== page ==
Listening to Music

Many articles have been written describing the process of how to listen to music – they tend to focus on how to understand the music. I’m not going to go over these things again (or at least not in the same context of trying to understand the technicality of how the music is created by the musician) – rather I’m going to try to explain the process I go through personally when I am really trying to listen to a piece of music being played from a stereo system, and hopefully this can help you to get more from your own music system and help improve your listening experience!

Listening position:

First thing I always try to do is find a comfortable listening position – such as a favourite armchair. Sitting, keep your feet on the floor to remain grounded. Your listening position should ideally be equidistant from each speaker, facing the speakers (stereo) mid-way between them, with your ears roughly around the same height as the speaker drivers. Now you can experiment with moving your listening position forwards and backwards, or adjusting the ‘toe in’ of your speakers. You are trying to find the position where you get the best stereo image, without a ‘hole’ in the middle of the sound stage (see later for an explanation of how to listen for the soundstage)

stereo_listeningareas

The stereo image you hear is formed by the music reaching your ears at different times, so if your speakers are too close, or you are too far away, the soundstage will be very narrow. If your speakers are too far apart, or you are too close, your soundstage will have a hole in the middle. You can compensate for having yours speakers too far apart by angling them inwards (toe in) to an extent.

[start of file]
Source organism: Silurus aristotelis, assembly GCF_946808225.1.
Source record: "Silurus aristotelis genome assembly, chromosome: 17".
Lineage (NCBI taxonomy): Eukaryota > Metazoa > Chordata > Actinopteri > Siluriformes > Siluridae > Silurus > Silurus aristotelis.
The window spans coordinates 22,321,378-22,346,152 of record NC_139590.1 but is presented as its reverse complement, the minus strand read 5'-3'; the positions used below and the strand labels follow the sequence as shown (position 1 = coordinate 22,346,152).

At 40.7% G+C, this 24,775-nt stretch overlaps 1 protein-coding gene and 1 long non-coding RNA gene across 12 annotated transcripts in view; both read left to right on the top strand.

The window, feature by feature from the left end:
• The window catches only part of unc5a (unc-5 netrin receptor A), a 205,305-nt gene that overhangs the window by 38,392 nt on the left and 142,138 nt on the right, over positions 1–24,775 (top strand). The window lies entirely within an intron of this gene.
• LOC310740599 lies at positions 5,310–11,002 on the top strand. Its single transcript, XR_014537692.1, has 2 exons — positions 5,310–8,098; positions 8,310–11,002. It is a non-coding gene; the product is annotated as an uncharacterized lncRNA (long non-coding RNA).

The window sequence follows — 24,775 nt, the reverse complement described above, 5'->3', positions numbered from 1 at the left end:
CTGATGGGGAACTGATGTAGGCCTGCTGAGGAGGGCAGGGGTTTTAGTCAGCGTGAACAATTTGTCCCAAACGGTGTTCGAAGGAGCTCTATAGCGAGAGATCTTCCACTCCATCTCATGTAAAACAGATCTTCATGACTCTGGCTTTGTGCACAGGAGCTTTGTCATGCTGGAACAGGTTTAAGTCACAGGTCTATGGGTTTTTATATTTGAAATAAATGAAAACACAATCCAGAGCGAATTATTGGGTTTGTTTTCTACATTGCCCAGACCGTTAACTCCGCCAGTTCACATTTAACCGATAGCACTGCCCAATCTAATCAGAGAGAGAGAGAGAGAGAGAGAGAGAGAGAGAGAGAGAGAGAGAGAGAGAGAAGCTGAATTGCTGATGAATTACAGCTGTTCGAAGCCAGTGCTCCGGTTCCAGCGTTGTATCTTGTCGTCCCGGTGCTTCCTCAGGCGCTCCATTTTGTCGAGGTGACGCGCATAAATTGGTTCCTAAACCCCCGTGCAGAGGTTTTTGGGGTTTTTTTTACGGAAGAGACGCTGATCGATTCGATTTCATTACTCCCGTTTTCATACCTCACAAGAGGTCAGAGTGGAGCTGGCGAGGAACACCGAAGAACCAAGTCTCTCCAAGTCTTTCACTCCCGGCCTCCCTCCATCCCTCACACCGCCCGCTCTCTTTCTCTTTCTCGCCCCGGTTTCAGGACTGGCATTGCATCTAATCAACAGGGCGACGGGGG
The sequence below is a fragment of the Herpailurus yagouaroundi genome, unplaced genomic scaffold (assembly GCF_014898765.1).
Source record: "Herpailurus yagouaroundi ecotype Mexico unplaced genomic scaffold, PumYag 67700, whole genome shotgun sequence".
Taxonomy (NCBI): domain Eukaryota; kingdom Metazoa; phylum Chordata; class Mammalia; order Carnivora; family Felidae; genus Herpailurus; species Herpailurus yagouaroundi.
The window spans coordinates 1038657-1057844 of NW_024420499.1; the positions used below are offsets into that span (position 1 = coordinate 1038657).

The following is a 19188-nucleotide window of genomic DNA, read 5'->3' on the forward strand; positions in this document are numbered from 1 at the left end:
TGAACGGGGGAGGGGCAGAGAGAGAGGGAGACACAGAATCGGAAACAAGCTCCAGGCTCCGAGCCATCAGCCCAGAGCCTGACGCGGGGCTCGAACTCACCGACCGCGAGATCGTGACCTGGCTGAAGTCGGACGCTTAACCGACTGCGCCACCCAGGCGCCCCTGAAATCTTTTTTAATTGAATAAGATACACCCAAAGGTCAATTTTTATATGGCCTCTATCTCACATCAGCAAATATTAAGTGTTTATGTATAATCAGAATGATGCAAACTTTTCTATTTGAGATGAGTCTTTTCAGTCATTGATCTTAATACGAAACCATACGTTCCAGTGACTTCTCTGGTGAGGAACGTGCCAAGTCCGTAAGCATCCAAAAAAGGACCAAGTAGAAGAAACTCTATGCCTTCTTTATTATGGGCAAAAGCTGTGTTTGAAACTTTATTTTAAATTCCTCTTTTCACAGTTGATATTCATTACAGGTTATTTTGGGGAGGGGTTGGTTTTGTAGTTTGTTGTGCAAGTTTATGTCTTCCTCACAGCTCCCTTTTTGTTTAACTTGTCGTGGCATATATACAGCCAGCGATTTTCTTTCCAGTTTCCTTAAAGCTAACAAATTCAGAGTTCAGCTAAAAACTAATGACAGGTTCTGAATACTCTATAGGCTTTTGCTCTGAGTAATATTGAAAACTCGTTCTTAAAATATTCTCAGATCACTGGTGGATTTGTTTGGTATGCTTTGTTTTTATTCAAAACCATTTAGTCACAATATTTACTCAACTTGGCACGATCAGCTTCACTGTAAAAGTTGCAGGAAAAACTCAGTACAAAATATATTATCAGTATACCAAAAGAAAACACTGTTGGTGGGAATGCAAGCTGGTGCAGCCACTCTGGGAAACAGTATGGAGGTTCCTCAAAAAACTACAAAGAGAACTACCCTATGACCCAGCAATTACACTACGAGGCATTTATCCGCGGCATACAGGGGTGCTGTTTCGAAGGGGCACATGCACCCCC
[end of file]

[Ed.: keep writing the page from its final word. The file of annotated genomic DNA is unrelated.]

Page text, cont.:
Sound Stage explained:

As you listen to the music, with your eyes closed, picture a stage in front of you. Listen for each instrument (vocal, wood wind, string, percussion, electric instruments etc.) and visualise each instrument being played on that stage in front of you. Well recorded music being played on a good stereo system that has been correctly set up, will enable you to see in your mind each instrument separately in it’s own position on the stage – We call this the ‘sound stage’ and depending on the recording can vary from a single point vocalist to a huge expanse of orchestral instruments arrayed in front of you. It is particularly interesting to evaluate headphones whilst ‘looking’ for the sound stage – too often headphones reproduce the music ‘inside’ your head, but a good pair will allow you to hear and feel the music from all around you, correctly placing the instruments.

Environment:

It goes without saying that a quiet environment is ideal for listening – but try to avoid other distractions such as strong smells, or visual distractions – often I close my eyes whilst listening.

Volume level:

Should be comfortable – not loud enough to make you shrink back from the speakers, but also not so quiet that you are struggling to hear the quiet solo passage in that classical piece!

EQ / Graphic Equalisers etc: